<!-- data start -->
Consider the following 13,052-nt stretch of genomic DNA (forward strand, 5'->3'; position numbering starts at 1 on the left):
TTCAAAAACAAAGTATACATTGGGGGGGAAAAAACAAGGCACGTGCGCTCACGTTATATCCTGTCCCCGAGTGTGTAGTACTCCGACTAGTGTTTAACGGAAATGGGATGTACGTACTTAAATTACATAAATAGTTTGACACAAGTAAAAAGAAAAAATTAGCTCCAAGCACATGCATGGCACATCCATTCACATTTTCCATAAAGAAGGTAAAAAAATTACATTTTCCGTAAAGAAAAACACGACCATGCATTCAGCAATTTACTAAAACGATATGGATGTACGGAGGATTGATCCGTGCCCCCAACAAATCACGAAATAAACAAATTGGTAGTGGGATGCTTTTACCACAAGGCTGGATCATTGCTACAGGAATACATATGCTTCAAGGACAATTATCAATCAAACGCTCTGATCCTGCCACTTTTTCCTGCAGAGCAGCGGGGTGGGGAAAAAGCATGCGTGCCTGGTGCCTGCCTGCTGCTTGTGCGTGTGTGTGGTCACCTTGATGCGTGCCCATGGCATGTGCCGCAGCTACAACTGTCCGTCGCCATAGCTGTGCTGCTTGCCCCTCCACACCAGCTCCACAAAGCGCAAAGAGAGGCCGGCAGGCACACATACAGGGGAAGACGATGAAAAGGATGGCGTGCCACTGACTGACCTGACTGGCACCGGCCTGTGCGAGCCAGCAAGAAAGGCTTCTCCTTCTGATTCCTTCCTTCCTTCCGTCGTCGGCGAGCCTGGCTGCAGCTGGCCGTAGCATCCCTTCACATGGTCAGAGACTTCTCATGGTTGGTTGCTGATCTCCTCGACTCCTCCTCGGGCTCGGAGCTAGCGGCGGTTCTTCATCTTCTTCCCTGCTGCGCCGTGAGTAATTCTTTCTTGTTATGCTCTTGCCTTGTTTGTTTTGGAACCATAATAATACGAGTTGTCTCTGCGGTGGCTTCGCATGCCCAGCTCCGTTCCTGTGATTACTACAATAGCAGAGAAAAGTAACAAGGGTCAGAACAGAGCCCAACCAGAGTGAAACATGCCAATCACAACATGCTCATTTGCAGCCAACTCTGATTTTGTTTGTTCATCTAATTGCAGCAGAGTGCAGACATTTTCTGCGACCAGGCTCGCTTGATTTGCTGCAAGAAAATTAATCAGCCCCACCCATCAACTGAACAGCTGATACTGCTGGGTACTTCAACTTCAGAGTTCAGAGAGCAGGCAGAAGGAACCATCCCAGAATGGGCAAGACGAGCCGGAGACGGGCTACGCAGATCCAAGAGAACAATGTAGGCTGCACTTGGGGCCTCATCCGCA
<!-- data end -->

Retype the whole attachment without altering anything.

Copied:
Consider the following 13,052-nt stretch of genomic DNA (forward strand, 5'->3'; position numbering starts at 1 on the left):
TTCAAAAACAAAGTATACATTGGGGGGGAAAAAACAAGGCACGTGCGCTCACGTTATATCCTGTCCCCGAGTGTGTAGTACTCCGACTAGTGTTTAACGGAAATGGGATGTACGTACTTAAATTACATAAATAGTTTGACACAAGTAAAAAGAAAAAATTAGCTCCAAGCACATGCATGGCACATCCATTCACATTTTCCATAAAGAAGGTAAAAAAATTACATTTTCCGTAAAGAAAAACACGACCATGCATTCAGCAATTTACTAAAACGATATGGATGTACGGAGGATTGATCCGTGCCCCCAACAAATCACGAAATAAACAAATTGGTAGTGGGATGCTTTTACCACAAGGCTGGATCATTGCTACAGGAATACATATGCTTCAAGGACAATTATCAATCAAACGCTCTGATCCTGCCACTTTTTCCTGCAGAGCAGCGGGGTGGGGAAAAAGCATGCGTGCCTGGTGCCTGCCTGCTGCTTGTGCGTGTGTGTGGTCACCTTGATGCGTGCCCATGGCATGTGCCGCAGCTACAACTGTCCGTCGCCATAGCTGTGCTGCTTGCCCCTCCACACCAGCTCCACAAAGCGCAAAGAGAGGCCGGCAGGCACACATACAGGGGAAGACGATGAAAAGGATGGCGTGCCACTGACTGACCTGACTGGCACCGGCCTGTGCGAGCCAGCAAGAAAGGCTTCTCCTTCTGATTCCTTCCTTCCTTCCGTCGTCGGCGAGCCTGGCTGCAGCTGGCCGTAGCATCCCTTCACATGGTCAGAGACTTCTCATGGTTGGTTGCTGATCTCCTCGACTCCTCCTCGGGCTCGGAGCTAGCGGCGGTTCTTCATCTTCTTCCCTGCTGCGCCGTGAGTAATTCTTTCTTGTTATGCTCTTGCCTTGTTTGTTTTGGAACCATAATAATACGAGTTGTCTCTGCGGTGGCTTCGCATGCCCAGCTCCGTTCCTGTGATTACTACAATAGCAGAGAAAAGTAACAAGGGTCAGAACAGAGCCCAACCAGAGTGAAACATGCCAATCACAACATGCTCATTTGCAGCCAACTCTGATTTTGTTTGTTCATCTAATTGCAGCAGAGTGCAGACATTTTCTGCGACCAGGCTCGCTTGATTTGCTGCAAGAAAATTAATCAGCCCCACCCATCAACTGAACAGCTGATACTGCTGGGTACTTCAACTTCAGAGTTCAGAGAGCAGGCAGAAGGAACCATCCCAGAATGGGCAAGACGAGCCGGAGACGGGCTACGCAGATCCAAGAGAACAATGTAGGCTGCACTTGGGGCCTCATCCGCA